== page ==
Wrigley Introduces New Comic Art Elective

Art teacher William Wrigley will teach a comic art elective starting this spring.

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Art teacher William Wrigley will teach a comic art elective starting this spring. Wrigley, who began teaching at Stuyvesant this past semester, also teaches Art Appreciation and Painting. The new elective will be open exclusively to juniors and seniors.

The elective will combine drawing with storytelling. “[Wrigley] is teaching Painting right now, and I’m one of his students. He doesn’t really focus on the technique or skill, but he focuses more on the concept behind it or the inspiration or the planning. In his comic class, obviously he’s going to teach us how to draw, but he’s mostly going to focus on making a narrative story,” senior Kelly Guo said.

Wrigley’s passion for art was heavily influenced by his high school art classes. “I was very fortunate to go to a school in Connecticut that was sort of a magnet school. It had an art program equivalent to the program at LaGuardia, and those teachers gave me purpose in a lot of ways when I was a teenager,” he said. “When I got into art classes, it just opened up a whole new world for me.”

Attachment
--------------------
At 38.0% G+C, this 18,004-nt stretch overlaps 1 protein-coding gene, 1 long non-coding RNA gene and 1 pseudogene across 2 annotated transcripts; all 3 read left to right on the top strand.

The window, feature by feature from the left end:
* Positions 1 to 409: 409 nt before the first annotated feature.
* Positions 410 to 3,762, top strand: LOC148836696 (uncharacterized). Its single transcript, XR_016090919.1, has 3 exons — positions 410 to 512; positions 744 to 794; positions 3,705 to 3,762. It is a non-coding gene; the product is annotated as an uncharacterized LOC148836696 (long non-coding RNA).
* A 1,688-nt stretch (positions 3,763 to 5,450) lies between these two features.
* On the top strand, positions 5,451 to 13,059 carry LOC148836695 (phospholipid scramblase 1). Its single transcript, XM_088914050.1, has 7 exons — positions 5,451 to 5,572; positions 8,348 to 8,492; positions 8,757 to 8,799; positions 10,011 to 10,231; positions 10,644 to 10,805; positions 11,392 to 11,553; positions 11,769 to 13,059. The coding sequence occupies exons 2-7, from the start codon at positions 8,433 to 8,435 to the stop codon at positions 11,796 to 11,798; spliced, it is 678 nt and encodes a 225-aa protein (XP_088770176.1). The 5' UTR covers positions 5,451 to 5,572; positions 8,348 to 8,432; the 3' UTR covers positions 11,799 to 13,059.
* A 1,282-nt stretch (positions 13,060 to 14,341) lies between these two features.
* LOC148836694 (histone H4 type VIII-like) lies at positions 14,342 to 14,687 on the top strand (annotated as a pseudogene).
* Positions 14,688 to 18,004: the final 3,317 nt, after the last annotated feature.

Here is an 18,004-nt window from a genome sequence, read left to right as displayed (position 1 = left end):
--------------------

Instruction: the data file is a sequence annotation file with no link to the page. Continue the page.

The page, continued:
Despite the support Wrigley received from his teachers, he felt that comic art in particular was often neglected in his classes. “I had painting teachers, and silkscreening teachers, and photography teachers, all these different things. The one thing I didn't have was anybody who would let me do comics as a project,” he said. “They didn’t consider it to be art.”

Undeterred, Wrigley explored comic art outside of the classroom. “When I was 17, I moved to New York City for a summer to intern at a comic company so that I would learn things that my teachers were not teaching me,” he said.

After becoming a teacher, Wrigley knew he wanted to incorporate comic art into his curriculum. “I’ve been teaching in the public system for about 10 years, and for nine of those years in my last school. I had a comic project with my students; I’d begin the second semester with a comic project,” he said. “We would only make one page, but the students learned that it was a really good way to do a memoir and to reflect their own lives in more than one way. It opened up a lot of students to the possibility of art in a way that they hadn’t thought of before.”